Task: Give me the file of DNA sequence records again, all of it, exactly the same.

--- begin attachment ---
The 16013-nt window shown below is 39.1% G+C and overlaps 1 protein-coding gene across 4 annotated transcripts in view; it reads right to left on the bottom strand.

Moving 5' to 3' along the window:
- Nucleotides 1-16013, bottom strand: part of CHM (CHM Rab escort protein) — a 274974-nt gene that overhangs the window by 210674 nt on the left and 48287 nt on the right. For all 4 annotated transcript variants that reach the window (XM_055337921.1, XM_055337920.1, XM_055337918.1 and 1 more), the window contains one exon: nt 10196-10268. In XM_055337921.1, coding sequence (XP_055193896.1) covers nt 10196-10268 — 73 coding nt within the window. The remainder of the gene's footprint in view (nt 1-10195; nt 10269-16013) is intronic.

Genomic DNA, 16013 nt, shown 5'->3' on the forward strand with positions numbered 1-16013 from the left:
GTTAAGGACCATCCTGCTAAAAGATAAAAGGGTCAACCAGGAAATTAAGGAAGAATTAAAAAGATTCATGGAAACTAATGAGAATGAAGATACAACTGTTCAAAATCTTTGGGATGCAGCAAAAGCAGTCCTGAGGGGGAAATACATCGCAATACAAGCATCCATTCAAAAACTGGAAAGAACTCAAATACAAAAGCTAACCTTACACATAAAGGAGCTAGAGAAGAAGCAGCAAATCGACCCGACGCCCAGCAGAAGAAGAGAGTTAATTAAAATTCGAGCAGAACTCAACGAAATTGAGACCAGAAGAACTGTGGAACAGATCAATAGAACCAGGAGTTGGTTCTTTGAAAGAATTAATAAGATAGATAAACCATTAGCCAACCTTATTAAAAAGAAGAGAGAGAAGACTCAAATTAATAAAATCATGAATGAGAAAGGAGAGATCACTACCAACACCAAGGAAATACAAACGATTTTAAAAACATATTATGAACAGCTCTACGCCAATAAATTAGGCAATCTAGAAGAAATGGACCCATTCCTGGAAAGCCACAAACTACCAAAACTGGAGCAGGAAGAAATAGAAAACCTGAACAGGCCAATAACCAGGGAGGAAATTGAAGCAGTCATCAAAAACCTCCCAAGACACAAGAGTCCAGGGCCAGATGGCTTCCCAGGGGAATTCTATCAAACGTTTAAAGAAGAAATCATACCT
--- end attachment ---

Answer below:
The 16013-nt window shown below is 39.1% G+C and overlaps 1 protein-coding gene across 4 annotated transcripts in view; it reads right to left on the bottom strand.

Moving 5' to 3' along the window:
- Nucleotides 1-16013, bottom strand: part of CHM (CHM Rab escort protein) — a 274974-nt gene that overhangs the window by 210674 nt on the left and 48287 nt on the right. For all 4 annotated transcript variants that reach the window (XM_055337921.1, XM_055337920.1, XM_055337918.1 and 1 more), the window contains one exon: nt 10196-10268. In XM_055337921.1, coding sequence (XP_055193896.1) covers nt 10196-10268 — 73 coding nt within the window. The remainder of the gene's footprint in view (nt 1-10195; nt 10269-16013) is intronic.

Genomic DNA, 16013 nt, shown 5'->3' on the forward strand with positions numbered 1-16013 from the left:
GTTAAGGACCATCCTGCTAAAAGATAAAAGGGTCAACCAGGAAATTAAGGAAGAATTAAAAAGATTCATGGAAACTAATGAGAATGAAGATACAACTGTTCAAAATCTTTGGGATGCAGCAAAAGCAGTCCTGAGGGGGAAATACATCGCAATACAAGCATCCATTCAAAAACTGGAAAGAACTCAAATACAAAAGCTAACCTTACACATAAAGGAGCTAGAGAAGAAGCAGCAAATCGACCCGACGCCCAGCAGAAGAAGAGAGTTAATTAAAATTCGAGCAGAACTCAACGAAATTGAGACCAGAAGAACTGTGGAACAGATCAATAGAACCAGGAGTTGGTTCTTTGAAAGAATTAATAAGATAGATAAACCATTAGCCAACCTTATTAAAAAGAAGAGAGAGAAGACTCAAATTAATAAAATCATGAATGAGAAAGGAGAGATCACTACCAACACCAAGGAAATACAAACGATTTTAAAAACATATTATGAACAGCTCTACGCCAATAAATTAGGCAATCTAGAAGAAATGGACCCATTCCTGGAAAGCCACAAACTACCAAAACTGGAGCAGGAAGAAATAGAAAACCTGAACAGGCCAATAACCAGGGAGGAAATTGAAGCAGTCATCAAAAACCTCCCAAGACACAAGAGTCCAGGGCCAGATGGCTTCCCAGGGGAATTCTATCAAACGTTTAAAGAAGAAATCATACCT